Man loses $82,000 in fraudulent car sale

INDIANAPOLIS — Used car prices are skyrocketing and thieves are taking advantage of consumers’ desires for vehicles. A man loses $82,000 after being the victim of a fraudulent deal.

“The scammers really know what’s going on in the world and adapt to it to try to lure people in,” said Jennifer Adamany, director of communications for the Better Business Bureau Serving Central Indiana. “So the fact that it’s hard to get a car right now and the price is so high, they see there’s a target market to try and offer a too good to be true deal for them. people.”

The BBB said a California man believed he was buying a vehicle from an Indiana dealership. He learned that the vehicle and dealership did not exist, but not before an $82,000 loss.

Adamany advises buyers to opt to view a vehicle in person before purchase, if possible.

“If you can, try not to buy a car without seeing it first and taking that test drive,” Adamany said. “If you can, call the seller or manager or see in person because if they avoid talking to you or can’t confirm their location or the actual location of the vehicle, those are red flags.”

The BBB said a few of the common tricks fraudsters are perpetuating right now are listing a vehicle online via sponsored advertising on social media. After starting to communicate with the customer, the person placing the ad will tell him that a loved one has died and he wants to get rid of the vehicle because it brings back bad memories, or another deal has failed and the car is ready to ship.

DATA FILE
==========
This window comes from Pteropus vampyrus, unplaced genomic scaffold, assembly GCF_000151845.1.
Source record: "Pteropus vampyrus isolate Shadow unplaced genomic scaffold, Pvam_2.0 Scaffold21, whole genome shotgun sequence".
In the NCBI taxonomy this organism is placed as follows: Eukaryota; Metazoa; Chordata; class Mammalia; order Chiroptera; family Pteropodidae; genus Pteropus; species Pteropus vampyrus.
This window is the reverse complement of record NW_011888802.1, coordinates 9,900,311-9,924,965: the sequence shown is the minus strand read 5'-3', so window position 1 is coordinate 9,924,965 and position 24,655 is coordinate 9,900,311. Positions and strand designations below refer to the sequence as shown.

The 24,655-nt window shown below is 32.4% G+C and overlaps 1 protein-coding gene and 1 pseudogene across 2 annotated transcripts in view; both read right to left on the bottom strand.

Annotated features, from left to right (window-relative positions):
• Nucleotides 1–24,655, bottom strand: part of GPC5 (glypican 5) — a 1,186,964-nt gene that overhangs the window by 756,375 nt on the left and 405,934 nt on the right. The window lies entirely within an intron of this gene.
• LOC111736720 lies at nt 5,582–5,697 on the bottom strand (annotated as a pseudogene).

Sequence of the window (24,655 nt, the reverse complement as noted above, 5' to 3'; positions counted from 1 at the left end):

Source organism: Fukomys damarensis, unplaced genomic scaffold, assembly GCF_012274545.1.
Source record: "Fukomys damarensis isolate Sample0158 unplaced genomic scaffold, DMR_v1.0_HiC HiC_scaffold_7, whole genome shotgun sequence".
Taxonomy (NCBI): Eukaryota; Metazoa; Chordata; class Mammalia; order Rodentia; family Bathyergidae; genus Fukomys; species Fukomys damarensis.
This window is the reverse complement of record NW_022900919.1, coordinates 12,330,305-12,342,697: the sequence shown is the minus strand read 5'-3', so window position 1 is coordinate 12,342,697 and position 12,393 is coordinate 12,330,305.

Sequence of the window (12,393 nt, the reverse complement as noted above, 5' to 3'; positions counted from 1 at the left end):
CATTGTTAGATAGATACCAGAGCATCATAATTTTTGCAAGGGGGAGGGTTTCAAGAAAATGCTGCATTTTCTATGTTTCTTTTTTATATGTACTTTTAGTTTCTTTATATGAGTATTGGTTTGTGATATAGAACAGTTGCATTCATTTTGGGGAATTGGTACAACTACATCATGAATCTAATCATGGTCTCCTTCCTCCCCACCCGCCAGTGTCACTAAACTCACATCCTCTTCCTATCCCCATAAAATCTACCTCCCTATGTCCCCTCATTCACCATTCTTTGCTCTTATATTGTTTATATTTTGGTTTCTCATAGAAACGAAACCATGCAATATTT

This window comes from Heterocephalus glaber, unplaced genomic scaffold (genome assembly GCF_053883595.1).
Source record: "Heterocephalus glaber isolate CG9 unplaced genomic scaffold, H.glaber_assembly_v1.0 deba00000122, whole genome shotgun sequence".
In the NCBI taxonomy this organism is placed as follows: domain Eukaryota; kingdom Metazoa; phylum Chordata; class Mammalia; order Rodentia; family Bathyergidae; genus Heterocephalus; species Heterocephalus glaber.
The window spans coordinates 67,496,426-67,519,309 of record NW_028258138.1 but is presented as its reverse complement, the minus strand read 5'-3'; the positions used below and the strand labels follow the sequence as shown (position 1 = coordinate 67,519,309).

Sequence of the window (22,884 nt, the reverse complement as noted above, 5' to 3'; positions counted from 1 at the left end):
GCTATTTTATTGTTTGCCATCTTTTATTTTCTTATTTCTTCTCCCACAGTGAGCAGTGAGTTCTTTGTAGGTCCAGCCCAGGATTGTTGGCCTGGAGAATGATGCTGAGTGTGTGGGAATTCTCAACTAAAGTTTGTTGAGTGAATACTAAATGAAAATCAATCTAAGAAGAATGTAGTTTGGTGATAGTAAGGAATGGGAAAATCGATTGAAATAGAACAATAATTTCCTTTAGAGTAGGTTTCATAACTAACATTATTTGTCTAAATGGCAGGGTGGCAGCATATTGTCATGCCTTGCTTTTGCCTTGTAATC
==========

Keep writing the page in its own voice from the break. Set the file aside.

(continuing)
“If they try to ask for payment by bank transfer, even nowadays cryptocurrency, gift cards, that’s going to be a red flag because it’s really hard to get your money back with these types of purchases,” said said Adamany.

In each situation, the BBB said the fraudster assures the payer that the transaction will occur through a third-party buyer protection program.

“They will often try to guarantee it’s secure, but just keep in mind that transactions on sites like eBay, PayPal, Craig’s List warn that they can’t necessarily guarantee that people using their services are legit,” Adamany said.

The BBB said that once people pay, the bad actor usually stops answering calls, texts and emails.

The BBB sent out these tips to protect consumers from fraudulent online car sales:

  • Never transfer funds or make interbank transactions. Scammers love this kind of transaction because there is no way for you to get your money back once it is completed. Make legitimate purchases by check or credit card instead.
  • Beware of offers that are too good to be true. They are most likely a scam. Scammers often steal consumers’ personal information and money by offering them high-value products at extremely discounted prices.
  • Contact the seller by phone. At some point during your negotiations, speak with the sales manager on the phone. If they are unusually vague about certain details of the sale or cannot confirm their location or the location of the vehicle, it is most likely a scam.
  • See the car first. Never buy a car without doing an in-person inspection and test drive first.
  • Don’t give in to the pressure. Scammers often try to pressure you into giving up your personal information or paying a deposit before you have time to think about buying. Take your time and think about a deal before agreeing to anything. If you have a bad feeling, listen to your instincts.
  • Don’t trust a seller or buyer who claims the transaction is guaranteed by eBay, PayPal, Craigslist, or another online marketplace. These sites explicitly explain that they cannot guarantee that people using their services are legitimate.

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